Highlanders ‘excited’ about ticketing partnership with Ticketek

The majority owner of the Highlanders will no longer sell the tickets to his side’s games.

The Highlanders announced late last week that after more than 20 years with ticketing agency Ticket Rocket, formerly known as Ticket Direct, they have signed a ticketing partnership with Ticketek.

Highlanders chief executive Roger Clark said the move to Ticketek was exciting.

"While we’re saddened to be leaving a long-term partner and supporter of rugby, not only in Otago but in New Zealand, we are excited to be moving to a global partner like Ticketek and we think the move will be beneficial for our fans," he said.

The change came late last week and the Highlanders were going to offer free entry for children for this weekend’s game against the Lions. However, with the competition suspended because of Covid-19, that game has been postponed.

Ticket Rocket chief executive Matthew Davey said it had been an amazing 21 years with the Highlanders.

‘‘It’s been a fantastic journey that wouldn’t have happened without the support of the Highlanders and the vision of people like Neville Frost, John Hornbrook and so many other supporters who believed in us and gave a chance to a couple kids from Canada starting a business in Dunedin. I can’t express my thanks enough,’’ Davey said.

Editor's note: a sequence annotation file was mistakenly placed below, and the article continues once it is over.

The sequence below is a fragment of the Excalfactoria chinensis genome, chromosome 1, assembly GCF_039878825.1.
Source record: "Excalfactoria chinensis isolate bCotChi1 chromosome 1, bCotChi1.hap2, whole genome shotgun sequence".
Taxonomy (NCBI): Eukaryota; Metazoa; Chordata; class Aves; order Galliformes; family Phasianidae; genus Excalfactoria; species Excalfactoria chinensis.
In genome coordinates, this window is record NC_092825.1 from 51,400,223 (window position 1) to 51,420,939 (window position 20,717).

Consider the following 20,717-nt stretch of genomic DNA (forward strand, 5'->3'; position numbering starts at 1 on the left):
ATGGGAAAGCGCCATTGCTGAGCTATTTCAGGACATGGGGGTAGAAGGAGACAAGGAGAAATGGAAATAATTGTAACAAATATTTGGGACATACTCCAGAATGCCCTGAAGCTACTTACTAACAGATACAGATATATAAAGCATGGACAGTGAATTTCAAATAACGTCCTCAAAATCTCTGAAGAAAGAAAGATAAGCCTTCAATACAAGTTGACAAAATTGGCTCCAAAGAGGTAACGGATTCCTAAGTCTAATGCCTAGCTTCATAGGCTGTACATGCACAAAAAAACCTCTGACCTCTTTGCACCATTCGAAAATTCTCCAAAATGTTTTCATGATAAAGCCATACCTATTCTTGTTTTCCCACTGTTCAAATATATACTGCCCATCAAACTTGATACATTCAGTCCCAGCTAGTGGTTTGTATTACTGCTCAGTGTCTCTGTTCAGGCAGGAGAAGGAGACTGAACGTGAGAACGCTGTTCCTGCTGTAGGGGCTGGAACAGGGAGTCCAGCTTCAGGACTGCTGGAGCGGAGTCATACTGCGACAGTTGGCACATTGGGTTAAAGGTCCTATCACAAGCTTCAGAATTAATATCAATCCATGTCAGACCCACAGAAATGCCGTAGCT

‘‘We’re very excited about our own new direction with Ticketek and the evolution of our ticketing business. The Highlanders are in very capable hands going forward with a great partner like Ticketek, who are so focused on delivering amazing experiences to our customers."

Davey teamed up with the Otago Rugby Football Union to sell tickets to games at Carisbrook in 1999 and that was the start of Ticket Direct.

Davey was selling part of his business to Ticketek and would retain his shareholding in the franchise, Clark said. Davey and business partners bought a share in the Highlanders in November 2015 and were granted a five-year licence to run the franchise.

Davey is the majority shareholder.

The franchise keeps the gate money and arrange its own sponsorship while the players and some of the coaches are paid by New Zealand Rugby through the money paid by broadcasters.

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